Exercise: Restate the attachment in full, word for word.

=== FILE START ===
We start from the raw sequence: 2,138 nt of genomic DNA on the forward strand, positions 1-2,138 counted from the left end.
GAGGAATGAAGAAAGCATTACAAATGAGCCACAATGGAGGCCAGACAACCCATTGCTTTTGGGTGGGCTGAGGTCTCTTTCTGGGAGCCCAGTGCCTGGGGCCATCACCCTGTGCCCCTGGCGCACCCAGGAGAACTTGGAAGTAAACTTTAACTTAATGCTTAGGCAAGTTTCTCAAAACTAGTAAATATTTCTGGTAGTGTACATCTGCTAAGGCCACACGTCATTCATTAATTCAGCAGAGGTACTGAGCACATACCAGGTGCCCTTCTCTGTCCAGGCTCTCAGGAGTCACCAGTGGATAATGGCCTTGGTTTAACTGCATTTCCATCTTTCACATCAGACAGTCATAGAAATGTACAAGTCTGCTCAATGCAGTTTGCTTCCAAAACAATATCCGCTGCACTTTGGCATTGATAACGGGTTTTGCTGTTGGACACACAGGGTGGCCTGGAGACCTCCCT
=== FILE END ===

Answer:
We start from the raw sequence: 2,138 nt of genomic DNA on the forward strand, positions 1-2,138 counted from the left end.
GAGGAATGAAGAAAGCATTACAAATGAGCCACAATGGAGGCCAGACAACCCATTGCTTTTGGGTGGGCTGAGGTCTCTTTCTGGGAGCCCAGTGCCTGGGGCCATCACCCTGTGCCCCTGGCGCACCCAGGAGAACTTGGAAGTAAACTTTAACTTAATGCTTAGGCAAGTTTCTCAAAACTAGTAAATATTTCTGGTAGTGTACATCTGCTAAGGCCACACGTCATTCATTAATTCAGCAGAGGTACTGAGCACATACCAGGTGCCCTTCTCTGTCCAGGCTCTCAGGAGTCACCAGTGGATAATGGCCTTGGTTTAACTGCATTTCCATCTTTCACATCAGACAGTCATAGAAATGTACAAGTCTGCTCAATGCAGTTTGCTTCCAAAACAATATCCGCTGCACTTTGGCATTGATAACGGGTTTTGCTGTTGGACACACAGGGTGGCCTGGAGACCTCCCT